[*] And you even contradict yourself a bit; if <script> becomes a blank space, and i becomes ., then why does <scri<script>pt> lead to <scri<scr.pt>pt>, instead of <scr. pt>, which would match your rules?

What the actual filter is in your case

The XSS filters can be seen here.

From your filter description, you are at level two (or possibly level three). The filter is:

  • script becomes sc.pt
  • onclick becomes o.ick
  • onmouseover becomes o.ver
  • onload becomes o.oad
  • onerror becomes o.err
  • ondblclick becomes o.dbl
  • & becomes !
  • : becomes !

Or alternatively for level three, the same, except the on filters are a bit less bad.

What payloads will bypass these filters

Now that we have a proper description of the filters, we can easily bypass them.

But first of, the bypasses that will actually not work:

  • <meta http-equiv="refresh" content="0;url=data&#58;text/html;base64,PHNjcmlwdD5hbGVydCgxKTwvc2NyaXB0Pg==">: will not work. i is not actually always replaced with . (which makes sense, as such a filter would destroy all actual input), but we can't use &, and thus can't use a data URL.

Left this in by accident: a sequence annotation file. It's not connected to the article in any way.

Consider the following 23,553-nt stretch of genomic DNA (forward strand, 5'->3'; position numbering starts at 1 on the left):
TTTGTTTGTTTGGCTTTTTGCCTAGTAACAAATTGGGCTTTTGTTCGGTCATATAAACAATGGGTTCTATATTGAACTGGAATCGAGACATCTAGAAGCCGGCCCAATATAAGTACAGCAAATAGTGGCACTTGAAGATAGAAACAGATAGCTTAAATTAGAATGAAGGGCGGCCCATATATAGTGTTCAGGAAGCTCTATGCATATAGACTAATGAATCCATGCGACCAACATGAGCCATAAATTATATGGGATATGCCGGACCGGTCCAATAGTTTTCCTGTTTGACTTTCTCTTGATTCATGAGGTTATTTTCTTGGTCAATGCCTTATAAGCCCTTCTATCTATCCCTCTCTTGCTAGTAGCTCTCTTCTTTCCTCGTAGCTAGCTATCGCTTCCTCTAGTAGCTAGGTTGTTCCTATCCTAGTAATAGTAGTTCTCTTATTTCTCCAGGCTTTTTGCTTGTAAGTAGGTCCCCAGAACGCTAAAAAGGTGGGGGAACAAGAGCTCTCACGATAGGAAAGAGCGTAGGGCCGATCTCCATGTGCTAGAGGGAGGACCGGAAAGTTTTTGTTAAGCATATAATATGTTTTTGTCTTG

• <a href="javascript&#58;alert(1)">click</a>: problem with script, and also &.

You can see that the first one only fails because of a rule you haven't mentioned: the & replace.

But now to a solution that does work. For level two:

  • any on attribute that isn't onclick, onmouseover, onload, onerror, or ondblclick. There are a lot, for example <body onpageshow="alert(1)">.

For level three, the trick is that there are a lot more on attributes filters (I didn't check if it's all), but they are replaced by nothing (four times). That means that if you include the keyword in itself five times, you bypass the filter:

  • <body onpaonpageonpagonpageonpageshowshoweshowshowgeshow="alert(1)">

Conclusion